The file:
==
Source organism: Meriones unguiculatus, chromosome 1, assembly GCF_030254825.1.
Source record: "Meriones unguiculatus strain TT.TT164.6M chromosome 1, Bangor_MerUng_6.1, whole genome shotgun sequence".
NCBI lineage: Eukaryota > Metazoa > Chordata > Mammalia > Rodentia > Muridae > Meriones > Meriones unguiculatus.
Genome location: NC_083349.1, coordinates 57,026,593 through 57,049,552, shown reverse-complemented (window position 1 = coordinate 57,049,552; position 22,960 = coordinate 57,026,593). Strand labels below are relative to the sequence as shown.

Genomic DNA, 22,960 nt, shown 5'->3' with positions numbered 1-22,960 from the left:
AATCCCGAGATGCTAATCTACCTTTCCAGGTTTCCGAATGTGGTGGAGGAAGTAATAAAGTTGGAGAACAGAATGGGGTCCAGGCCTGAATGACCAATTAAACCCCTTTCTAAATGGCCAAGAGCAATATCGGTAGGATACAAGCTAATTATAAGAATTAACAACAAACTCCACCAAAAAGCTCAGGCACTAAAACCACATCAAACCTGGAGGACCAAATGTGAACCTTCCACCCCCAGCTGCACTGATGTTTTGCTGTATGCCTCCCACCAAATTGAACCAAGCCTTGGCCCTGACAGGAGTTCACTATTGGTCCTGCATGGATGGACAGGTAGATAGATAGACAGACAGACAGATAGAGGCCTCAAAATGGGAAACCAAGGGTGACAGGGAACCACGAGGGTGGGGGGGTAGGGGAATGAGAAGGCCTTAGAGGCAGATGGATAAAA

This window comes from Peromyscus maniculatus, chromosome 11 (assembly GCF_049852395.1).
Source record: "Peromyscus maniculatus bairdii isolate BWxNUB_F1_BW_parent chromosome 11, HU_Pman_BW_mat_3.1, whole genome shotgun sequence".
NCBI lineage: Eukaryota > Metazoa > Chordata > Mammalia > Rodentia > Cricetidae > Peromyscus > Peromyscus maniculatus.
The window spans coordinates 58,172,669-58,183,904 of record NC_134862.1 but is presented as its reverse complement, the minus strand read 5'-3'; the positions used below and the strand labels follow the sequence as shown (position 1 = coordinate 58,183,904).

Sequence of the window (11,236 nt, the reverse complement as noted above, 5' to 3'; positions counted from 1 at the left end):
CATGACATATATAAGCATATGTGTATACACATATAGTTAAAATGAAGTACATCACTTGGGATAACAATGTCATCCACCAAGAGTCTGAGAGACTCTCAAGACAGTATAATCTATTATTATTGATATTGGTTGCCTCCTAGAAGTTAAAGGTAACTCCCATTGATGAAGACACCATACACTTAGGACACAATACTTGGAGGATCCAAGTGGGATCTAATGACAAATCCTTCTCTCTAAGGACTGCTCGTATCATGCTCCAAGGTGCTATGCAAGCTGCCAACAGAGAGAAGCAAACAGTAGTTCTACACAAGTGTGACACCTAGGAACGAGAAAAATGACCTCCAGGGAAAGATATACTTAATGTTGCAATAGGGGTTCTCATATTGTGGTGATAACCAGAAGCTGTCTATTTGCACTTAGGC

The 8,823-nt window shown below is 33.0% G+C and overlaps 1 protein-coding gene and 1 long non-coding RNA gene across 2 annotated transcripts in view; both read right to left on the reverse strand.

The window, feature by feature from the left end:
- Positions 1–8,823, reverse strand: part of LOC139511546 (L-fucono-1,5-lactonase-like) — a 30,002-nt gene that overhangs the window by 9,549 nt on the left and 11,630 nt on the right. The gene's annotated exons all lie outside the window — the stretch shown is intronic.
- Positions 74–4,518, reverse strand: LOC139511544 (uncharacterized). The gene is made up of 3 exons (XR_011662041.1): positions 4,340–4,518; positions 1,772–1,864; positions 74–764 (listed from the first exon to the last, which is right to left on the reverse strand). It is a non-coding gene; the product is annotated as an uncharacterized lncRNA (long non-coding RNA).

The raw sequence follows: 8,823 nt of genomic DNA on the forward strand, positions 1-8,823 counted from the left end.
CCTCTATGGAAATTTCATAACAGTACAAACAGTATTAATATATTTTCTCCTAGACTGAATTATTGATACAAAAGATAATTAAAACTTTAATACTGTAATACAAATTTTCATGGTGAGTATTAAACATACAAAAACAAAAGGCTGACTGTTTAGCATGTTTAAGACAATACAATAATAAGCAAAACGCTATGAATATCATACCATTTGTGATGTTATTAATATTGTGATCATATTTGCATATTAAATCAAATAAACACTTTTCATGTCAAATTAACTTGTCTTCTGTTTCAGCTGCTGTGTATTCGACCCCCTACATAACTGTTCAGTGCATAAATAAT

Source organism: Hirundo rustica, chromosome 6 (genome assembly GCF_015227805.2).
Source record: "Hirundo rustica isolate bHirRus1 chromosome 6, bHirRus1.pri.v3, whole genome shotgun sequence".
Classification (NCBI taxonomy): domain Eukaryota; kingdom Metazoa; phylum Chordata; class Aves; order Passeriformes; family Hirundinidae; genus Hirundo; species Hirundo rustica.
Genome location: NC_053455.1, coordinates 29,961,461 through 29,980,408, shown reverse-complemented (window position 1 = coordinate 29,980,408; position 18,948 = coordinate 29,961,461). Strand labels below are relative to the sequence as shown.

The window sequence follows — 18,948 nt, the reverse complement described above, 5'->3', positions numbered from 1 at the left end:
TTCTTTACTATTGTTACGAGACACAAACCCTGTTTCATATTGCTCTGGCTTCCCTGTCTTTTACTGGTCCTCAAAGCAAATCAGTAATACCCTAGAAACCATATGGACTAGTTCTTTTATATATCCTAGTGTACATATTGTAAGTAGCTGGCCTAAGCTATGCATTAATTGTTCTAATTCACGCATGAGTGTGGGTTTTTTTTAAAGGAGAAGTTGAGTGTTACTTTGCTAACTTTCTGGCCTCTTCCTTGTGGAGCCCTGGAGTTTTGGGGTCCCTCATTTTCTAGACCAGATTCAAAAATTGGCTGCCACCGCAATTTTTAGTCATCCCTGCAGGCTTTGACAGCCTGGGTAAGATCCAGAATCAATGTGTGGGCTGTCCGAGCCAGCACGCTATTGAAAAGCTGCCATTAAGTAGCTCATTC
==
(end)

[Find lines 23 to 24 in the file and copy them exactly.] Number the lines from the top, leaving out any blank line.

The window sequence follows — 18,948 nt, the reverse complement described above, 5'->3', positions numbered from 1 at the left end:
TTCTTTACTATTGTTACGAGACACAAACCCTGTTTCATATTGCTCTGGCTTCCCTGTCTTTTACTGGTCCTCAAAGCAAATCAGTAATACCCTAGAAACCATATGGACTAGTTCTTTTATATATCCTAGTGTACATATTGTAAGTAGCTGGCCTAAGCTATGCATTAATTGTTCTAATTCACGCATGAGTGTGGGTTTTTTTTAAAGGAGAAGTTGAGTGTTACTTTGCTAACTTTCTGGCCTCTTCCTTGTGGAGCCCTGGAGTTTTGGGGTCCCTCATTTTCTAGACCAGATTCAAAAATTGGCTGCCACCGCAATTTTTAGTCATCCCTGCAGGCTTTGACAGCCTGGGTAAGATCCAGAATCAATGTGTGGGCTGTCCGAGCCAGCACGCTATTGAAAAGCTGCCATTAAGTAGCTCATTC